Friday, April 26, 2013

Augustine, evolution, and exegesis

Following his two principles for the interpretation of Sacred Scripture, Augustine, in my judgment, succeeded in demythologizing Genesis 1 in the fourth century A.D. The literal, fundamentalist reading of that text and the acceptance of that literal reading as containing the factual truth about God's creation of the cosmos makes an utter mockery of the Jewish, Christian, and Muslim belief in the doctrine of creation ex nihilo by God.

According to Augustine's understanding of God as a purely spiritual being having eternal (i.e., nontemporal and immutable) existence, Genesis 1 cannot be interpreted as a succession of creative acts performed by God in six temporal days. In Augustine's view, the creation of all things was instantaneously complete. God created all things at once in their causes. The actualization of the potentialities invested in those original causes is a natural development in the whole span of time.

If Augustine were writing in the twentieth century, he would have called it an evolutionary development. The order of "six days" is not a temporal order but an order of the graduations of being, from lower to higher. In thus interpreting Genesis 1 in the light of twentieth-century knowledge of evolutionary development, Augustine would be following his own two rules for (1) holding on to the truth of Sacred Scripture without wavering, but also (2) holding on to an interpretation of it only if that accords with everything else now known.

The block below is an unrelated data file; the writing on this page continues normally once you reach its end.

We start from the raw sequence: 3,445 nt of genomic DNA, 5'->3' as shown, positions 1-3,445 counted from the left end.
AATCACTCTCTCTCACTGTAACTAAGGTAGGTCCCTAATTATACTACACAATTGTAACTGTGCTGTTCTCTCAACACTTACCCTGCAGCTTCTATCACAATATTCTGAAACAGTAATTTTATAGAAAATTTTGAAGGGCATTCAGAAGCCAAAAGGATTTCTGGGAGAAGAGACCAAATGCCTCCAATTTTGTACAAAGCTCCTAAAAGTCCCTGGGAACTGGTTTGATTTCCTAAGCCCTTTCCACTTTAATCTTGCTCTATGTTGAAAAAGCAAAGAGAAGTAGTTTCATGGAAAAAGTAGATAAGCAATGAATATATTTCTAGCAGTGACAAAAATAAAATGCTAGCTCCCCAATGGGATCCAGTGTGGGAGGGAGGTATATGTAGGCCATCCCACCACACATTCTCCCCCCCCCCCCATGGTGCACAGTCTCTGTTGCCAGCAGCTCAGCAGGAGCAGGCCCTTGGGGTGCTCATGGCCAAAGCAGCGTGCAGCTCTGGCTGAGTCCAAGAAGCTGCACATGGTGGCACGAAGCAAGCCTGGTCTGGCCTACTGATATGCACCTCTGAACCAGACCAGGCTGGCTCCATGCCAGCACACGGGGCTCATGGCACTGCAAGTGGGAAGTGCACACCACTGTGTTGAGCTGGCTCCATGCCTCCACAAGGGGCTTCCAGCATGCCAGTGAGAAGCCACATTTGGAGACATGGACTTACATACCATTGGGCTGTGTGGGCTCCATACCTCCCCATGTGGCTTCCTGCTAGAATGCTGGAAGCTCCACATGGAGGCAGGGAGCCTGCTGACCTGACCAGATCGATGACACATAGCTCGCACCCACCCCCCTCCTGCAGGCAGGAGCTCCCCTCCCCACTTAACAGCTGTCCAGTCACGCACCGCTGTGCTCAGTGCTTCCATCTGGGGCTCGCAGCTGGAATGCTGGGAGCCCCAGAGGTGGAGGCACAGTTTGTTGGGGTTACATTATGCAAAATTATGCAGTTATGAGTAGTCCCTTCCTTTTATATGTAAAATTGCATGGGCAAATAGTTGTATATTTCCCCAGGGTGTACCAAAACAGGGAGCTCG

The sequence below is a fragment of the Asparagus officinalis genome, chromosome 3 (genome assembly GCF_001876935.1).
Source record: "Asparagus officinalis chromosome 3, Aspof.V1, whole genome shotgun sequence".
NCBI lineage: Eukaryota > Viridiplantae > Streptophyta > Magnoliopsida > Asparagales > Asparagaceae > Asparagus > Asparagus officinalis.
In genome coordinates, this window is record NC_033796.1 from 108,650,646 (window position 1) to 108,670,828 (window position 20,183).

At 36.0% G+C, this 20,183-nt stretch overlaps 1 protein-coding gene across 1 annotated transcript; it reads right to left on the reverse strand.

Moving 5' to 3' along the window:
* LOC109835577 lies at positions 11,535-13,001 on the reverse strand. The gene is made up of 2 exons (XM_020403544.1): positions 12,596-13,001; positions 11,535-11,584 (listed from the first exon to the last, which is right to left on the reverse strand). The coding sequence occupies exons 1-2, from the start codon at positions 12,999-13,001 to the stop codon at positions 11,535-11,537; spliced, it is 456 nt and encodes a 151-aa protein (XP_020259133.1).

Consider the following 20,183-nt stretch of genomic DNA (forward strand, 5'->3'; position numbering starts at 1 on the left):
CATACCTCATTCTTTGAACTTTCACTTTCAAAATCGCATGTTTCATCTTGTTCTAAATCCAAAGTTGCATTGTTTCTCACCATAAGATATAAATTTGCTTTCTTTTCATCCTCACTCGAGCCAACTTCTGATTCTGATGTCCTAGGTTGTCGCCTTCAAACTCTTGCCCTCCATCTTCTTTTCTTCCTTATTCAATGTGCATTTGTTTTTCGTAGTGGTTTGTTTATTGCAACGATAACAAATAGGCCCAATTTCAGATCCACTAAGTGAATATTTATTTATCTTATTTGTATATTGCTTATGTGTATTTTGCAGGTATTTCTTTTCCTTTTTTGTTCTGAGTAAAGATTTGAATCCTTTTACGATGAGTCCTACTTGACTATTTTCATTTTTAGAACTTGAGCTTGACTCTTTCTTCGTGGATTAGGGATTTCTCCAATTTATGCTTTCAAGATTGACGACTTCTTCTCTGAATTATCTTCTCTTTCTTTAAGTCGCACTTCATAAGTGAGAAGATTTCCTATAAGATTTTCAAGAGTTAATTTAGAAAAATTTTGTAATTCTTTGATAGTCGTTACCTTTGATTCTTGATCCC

Demythologizing Genesis 2 and 3 is more difficult. What Augustine did with Genesis 1, someone must do with Genesis 2 and 3. If they are Christians, they must interpret the story so that it preserves basic Christians beliefs: about the moral state of the human race, a state that requires a redeemer and a savior for the salvation of the soul and the resurrection of the body. The narrative in Genesis 2 and 3 must be read so that its exegesis supports the Christian belief that God, in creating man in his own image, endowed him with free will and, thereby, with the choice between obeying or disobeying God's commandments.

The story of the Garden of Eden, of Adam and Eve and of the serpent and Lillith, may be a myth rather than true history, but this does not alter the religious significance that must be found in it when it is properly interpreted in nonnarrative terms. That is the task of the biblical exegete when he attempts to preserve the religious doctrine while removing the mythology. Demythologizing Sacred Scripture calls for profoundly daring biblical exegesis, that dares to be true to the two precepts that Augustine himself followed in demythologizing Genesis 1.

Mortimer J. Adler, Truth in Religion, pp. 65-66

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